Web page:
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I have a MILP but fixed the objective function, so at each iteration is constant.Therefore, I solve a constraint satisfaction problem.

  • Is there an algorithm to solve this kind of problem fast? I have a continuous variable, two inequalities and two equalities.

  • And more importantly, can I get the dual of my constraints?

(I used AMPL so if someone knows a good solver or resource there it would be highly appreciated).

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    $\begingroup$ How many integer variables do you have, are some of them binary? $\endgroup$ Oct 5 at 20:22
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    $\begingroup$ @orpanter, if your problem is NOT too large, the Fourier-Motzkin elimination method might be interesting. $\endgroup$
    – A.Omidi
    Oct 6 at 5:55
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MILP with a fixed objective function is hard as finding a feasible solution. Since this can still encode n-queens completion or SAT it is still in the same complexity class.

Depending on your problem some MILP heuristic might find a solution. Constraint satisfaction programming might be fast but it could be that encoding it into sat or pseudo boolean form for the integer part only then try to find a solution for the continuous variable in a tiny linear program and if no such solution can be found learn a new constraint on the integers using Farkas' Lemma could work. A penalty method could also work well as could evolutionary algorithms. There is no approach that beats all others.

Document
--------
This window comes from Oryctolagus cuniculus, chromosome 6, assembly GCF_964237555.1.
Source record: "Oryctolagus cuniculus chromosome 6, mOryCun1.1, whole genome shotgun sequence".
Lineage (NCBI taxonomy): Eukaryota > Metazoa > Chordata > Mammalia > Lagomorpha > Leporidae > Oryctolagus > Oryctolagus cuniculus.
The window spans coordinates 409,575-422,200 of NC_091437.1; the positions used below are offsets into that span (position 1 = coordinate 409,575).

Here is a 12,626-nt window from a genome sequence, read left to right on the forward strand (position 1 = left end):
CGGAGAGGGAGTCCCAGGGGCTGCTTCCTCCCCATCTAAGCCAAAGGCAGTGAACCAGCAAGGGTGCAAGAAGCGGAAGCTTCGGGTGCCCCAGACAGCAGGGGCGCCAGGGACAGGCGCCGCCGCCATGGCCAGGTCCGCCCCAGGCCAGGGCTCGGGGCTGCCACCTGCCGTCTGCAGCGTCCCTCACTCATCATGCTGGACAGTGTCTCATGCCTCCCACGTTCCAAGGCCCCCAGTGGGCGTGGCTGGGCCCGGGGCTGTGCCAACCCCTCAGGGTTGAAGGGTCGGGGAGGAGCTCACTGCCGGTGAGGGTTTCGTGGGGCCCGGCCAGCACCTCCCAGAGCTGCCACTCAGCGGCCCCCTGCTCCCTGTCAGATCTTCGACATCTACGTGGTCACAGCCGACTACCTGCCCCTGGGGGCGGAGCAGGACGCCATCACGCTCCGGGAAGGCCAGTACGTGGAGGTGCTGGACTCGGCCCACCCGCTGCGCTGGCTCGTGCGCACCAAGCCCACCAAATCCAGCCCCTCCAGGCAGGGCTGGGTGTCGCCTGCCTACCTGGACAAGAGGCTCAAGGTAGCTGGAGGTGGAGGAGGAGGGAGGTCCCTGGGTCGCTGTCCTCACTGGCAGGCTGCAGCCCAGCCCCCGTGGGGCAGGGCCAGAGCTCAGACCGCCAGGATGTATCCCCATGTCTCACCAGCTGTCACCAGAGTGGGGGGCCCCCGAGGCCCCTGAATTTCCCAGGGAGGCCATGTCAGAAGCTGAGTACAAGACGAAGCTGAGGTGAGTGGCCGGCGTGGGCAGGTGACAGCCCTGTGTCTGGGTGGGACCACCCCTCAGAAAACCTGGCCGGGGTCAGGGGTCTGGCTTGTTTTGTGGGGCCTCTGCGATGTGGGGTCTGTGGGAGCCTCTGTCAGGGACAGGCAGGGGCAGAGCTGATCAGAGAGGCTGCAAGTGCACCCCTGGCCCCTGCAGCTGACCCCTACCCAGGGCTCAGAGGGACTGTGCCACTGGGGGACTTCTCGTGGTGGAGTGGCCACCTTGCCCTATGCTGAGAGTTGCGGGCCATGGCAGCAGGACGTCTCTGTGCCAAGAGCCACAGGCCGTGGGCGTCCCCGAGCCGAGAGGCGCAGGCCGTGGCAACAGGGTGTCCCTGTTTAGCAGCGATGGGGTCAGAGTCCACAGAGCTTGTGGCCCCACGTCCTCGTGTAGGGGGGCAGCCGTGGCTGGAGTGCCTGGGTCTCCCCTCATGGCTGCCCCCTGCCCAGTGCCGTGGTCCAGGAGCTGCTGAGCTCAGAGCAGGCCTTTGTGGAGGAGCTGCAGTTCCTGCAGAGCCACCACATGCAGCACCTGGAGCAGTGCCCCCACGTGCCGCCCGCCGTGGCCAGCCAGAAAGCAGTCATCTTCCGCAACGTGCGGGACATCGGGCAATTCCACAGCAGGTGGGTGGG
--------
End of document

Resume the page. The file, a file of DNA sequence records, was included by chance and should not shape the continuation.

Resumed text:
Nothing prevents you from getting a dual of the linear relaxation of MILP problem. In how far that relaxation is strong depends on your problem but a sufficient number of (Gomory/Lift-and-project) cuts can cut of all non-integer vertices of the polytope. See Duality of Mixed Integer Programs.

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The question is a bit confusing, in that you say you have a MILP, mention a continuous variable but nothing about integer variables, and then ask about the dual solution (which exists for a continuous model but not for an integer model, at least not in the usual sense of "dual").

Assuming that we are talking about a linear program with the objective function fixed at 0, the dual problem will automatically have the all-zeroes solution be optimal. (It may not be the unique optimum, but it will definitely be optimal.) So the dual solution is trivial to get but likely useless.

Here's a quick proof of my assertion. Assume that the primal problem is an LP of the form \begin{align*} \min_{x}0\\ \textrm{s.t. }Ax & \ge b\\ x & \ge0, \end{align*}noting that equality constraints can always be rewritten as pairs of inequalities. The dual problem is\begin{align*} \max_{y}b^{\prime}y\\ \textrm{s.t. }A^{\prime}y & \le0\\ y & \ge0. \end{align*} Clearly $y=0$ is feasible in the dual, with objective value 0, which equals the optimal value of the primal. So by weak duality, $y=0$ is optimal in the dual.

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  • $\begingroup$ This assumes the primal is feasible? $\endgroup$
    – Sune
    Oct 6 at 20:17
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    $\begingroup$ @Sune Good catch. Yes, I assume feasibility. If the primal is infeasible, the dual is either infeasible or unbounded, and we can rule out infeasible because we know $y=0$ is feasible in the dual. So infeasible primal means unbounded dual, in which case there is no dual solution. $\endgroup$
    – prubin
    Oct 7 at 23:52

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